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The Daily Tar Heel

Column: Being multiracial doesn't mean you have to 'choose'

Photos courtesy of Adobe Stock

I’ve been told that being multiracial means experiencing the best of both worlds.

People might envision a harmonious mixture of two cultures, languages and long-established traditions. While this image is partially true, and I’ve been fortunate enough to be exposed to both sides of my heritage, the reality is a strange, nuanced middle ground where it’s difficult to assimilate into one community. 

Ever since I was aware of my racial identity, I’ve struggled with the feeling of never completely belonging to either the white or Filipino half of my ethnic background. I’m a second-generation child, so I was not raised in a strictly Filipino household. The few words I know in Tagalog wouldn’t get me far, a fact that study abroad students can attest to. 

In high school, I grew accustomed to forming friendships with those of the predominant demographic, which happened to be white. Still, I faced various microaggressions and stereotypes that many Asians are subject to. At the same time, I was once told by a classmate that I didn’t count as a person of color. It seemed as though I had to choose to embrace only one half of my heritage since my peers were prompt to invalidate the other. 

A significant shift occurred when I came to UNC because I could interact with more Filipino Americans and learn about that side of my culture; however, in the beginning I was unable to relate fully to their experiences. Amid vibrant conversations in Tagalog, all I can do is awkwardly nod along.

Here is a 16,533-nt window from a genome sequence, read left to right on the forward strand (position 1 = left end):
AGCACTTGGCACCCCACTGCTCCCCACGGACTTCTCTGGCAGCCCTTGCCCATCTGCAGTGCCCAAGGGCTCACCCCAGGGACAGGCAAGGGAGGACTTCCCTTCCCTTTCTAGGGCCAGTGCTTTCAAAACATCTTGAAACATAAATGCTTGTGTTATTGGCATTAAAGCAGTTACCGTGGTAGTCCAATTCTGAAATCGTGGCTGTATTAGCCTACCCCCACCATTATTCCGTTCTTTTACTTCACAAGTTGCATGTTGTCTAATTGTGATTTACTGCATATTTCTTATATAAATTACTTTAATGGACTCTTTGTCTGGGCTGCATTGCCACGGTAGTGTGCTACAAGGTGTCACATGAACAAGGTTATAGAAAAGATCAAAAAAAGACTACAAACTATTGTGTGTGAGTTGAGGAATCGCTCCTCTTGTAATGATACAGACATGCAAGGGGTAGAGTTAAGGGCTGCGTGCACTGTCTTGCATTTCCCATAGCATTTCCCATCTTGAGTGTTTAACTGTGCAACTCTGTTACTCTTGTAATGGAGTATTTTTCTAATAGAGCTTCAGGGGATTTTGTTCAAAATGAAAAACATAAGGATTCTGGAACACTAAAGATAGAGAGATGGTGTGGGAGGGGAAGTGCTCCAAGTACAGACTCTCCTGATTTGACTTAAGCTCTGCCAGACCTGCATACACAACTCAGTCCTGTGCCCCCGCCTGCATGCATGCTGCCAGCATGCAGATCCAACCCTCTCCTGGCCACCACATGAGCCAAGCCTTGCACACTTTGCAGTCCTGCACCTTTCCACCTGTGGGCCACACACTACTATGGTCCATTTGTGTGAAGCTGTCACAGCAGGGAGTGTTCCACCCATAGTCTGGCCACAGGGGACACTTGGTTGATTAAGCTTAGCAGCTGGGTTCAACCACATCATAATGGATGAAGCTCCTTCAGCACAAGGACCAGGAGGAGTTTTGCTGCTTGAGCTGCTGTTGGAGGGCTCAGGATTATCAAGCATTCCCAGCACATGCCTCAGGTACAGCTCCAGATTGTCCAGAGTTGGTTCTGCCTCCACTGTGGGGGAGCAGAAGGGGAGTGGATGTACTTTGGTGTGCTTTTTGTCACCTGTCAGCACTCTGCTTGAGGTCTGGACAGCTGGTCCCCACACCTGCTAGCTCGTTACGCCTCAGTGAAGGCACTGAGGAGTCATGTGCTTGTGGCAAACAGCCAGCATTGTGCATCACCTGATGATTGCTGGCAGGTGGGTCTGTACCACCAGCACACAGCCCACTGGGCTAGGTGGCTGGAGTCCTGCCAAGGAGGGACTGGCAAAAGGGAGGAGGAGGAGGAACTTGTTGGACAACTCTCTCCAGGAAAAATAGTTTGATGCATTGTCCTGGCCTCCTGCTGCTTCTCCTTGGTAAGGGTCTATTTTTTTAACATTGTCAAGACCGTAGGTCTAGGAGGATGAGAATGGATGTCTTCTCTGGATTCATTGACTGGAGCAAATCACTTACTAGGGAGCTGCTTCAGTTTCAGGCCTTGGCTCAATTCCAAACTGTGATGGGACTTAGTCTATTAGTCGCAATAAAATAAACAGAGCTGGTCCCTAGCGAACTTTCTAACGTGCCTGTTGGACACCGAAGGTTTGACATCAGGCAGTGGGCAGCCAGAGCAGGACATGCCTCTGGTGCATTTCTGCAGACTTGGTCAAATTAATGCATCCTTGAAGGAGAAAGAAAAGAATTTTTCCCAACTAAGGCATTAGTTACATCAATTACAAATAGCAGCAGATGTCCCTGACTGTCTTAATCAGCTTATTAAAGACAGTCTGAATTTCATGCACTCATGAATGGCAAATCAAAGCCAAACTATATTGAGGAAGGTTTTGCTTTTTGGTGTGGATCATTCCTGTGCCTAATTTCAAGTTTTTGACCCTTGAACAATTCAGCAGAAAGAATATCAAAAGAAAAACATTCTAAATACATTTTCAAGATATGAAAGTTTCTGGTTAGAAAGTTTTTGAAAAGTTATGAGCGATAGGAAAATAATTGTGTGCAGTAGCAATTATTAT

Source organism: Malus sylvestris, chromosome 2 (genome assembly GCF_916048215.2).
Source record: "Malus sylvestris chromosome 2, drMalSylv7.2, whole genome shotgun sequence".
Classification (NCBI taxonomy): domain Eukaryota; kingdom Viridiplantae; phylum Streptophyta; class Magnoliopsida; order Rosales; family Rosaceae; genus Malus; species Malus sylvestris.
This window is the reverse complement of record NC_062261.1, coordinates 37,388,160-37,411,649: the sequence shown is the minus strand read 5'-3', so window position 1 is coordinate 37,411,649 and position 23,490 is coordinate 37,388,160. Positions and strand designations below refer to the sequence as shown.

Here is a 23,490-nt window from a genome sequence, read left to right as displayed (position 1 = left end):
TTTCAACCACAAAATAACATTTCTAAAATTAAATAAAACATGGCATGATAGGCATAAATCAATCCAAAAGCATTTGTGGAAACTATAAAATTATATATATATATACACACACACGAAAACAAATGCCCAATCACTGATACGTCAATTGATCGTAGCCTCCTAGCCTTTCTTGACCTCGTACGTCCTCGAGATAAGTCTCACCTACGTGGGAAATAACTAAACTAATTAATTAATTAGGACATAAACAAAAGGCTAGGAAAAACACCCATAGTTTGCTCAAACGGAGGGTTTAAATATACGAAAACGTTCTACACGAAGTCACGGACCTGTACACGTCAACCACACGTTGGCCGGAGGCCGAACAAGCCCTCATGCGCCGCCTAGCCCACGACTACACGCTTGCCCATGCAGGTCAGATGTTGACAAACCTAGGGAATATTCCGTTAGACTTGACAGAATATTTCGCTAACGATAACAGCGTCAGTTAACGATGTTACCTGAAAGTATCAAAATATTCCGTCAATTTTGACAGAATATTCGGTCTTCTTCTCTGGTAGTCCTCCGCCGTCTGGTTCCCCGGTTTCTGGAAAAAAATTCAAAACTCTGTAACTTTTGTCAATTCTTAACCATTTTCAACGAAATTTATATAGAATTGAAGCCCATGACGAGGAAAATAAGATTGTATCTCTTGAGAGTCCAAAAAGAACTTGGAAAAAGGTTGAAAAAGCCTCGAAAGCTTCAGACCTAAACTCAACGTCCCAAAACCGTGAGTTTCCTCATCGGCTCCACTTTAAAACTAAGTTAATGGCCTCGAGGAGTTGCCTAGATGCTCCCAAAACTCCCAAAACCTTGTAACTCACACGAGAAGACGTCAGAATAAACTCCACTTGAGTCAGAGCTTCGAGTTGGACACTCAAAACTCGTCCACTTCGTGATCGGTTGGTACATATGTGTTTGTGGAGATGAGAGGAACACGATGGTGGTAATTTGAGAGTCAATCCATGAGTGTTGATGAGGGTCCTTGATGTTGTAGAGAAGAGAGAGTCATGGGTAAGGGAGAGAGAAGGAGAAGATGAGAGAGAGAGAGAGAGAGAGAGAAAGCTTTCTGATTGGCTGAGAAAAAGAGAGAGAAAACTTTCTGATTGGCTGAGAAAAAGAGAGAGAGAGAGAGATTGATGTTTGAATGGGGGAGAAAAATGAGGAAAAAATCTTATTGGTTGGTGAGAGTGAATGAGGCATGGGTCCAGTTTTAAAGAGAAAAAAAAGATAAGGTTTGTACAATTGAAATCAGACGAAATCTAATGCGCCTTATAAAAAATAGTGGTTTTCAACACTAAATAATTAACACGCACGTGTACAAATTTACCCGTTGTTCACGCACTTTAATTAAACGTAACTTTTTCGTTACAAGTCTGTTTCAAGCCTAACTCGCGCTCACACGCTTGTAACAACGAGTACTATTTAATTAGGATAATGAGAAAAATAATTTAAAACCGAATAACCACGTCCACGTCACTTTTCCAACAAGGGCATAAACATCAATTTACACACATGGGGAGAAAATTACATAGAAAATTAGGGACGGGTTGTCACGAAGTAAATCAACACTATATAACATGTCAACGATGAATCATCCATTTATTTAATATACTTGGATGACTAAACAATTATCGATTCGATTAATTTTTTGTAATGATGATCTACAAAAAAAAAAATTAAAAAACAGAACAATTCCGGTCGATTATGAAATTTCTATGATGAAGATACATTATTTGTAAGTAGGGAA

I started to slightly adapt my demeanor for different companies, similar to a chameleon. I didn’t want to be seen as a watered-down version of either culture. I wanted to fit in.

I know I am not the only individual with these sentiments. Although only about 5% of UNC identifies with two or more races, this population is growing immensely in the U.S. It’s time to recognize this group’s prominence so its members can escape a lingering sense of otherness. 

Fortunately, I’ve already seen progress in the language used to describe diverse backgrounds. In the past, I’ve had to choose between races in surveys; now, the choices are checkboxes or include a multiracial option. Nonetheless, we still need to extend this recognition to other mediums. When I referenced The Daily Tar Heel’s style guide to see how to properly address the word “multiracial” or “mixed race,” there wasn’t a corresponding section. 

Then again, some multiracial people choose to identify as mono-racial, which is entirely acceptable as well. What’s not acceptable is for someone to assume that they know another person’s identity. Forced racial categorization only diminishes the validity of an individual’s self-identification.

Like other aspects of my identity, appreciation for my heritage has evolved with time. As a result of increased conversation about racial identity and multiracial representation in the media, I don’t feel like an imposter in social settings, nor that I have to declare that I’m half Filipino or half white in case I fail to fit in. 

When I was younger, I quit folk dancing because I didn’t feel “Filipino enough,” but this semester I folk-danced for the first time since then as a proud member of the Filipino American Student Association of UNC.

This is just one example, but it's shown me how crucial it is to resist the socially imposed urge to live inauthentically, and instead embrace complexities in your background without apology or explanation. One’s identity should be rooted in themselves, not the way the world tries to define them. 

@dthopinion | opinion@dailytarheel.commix

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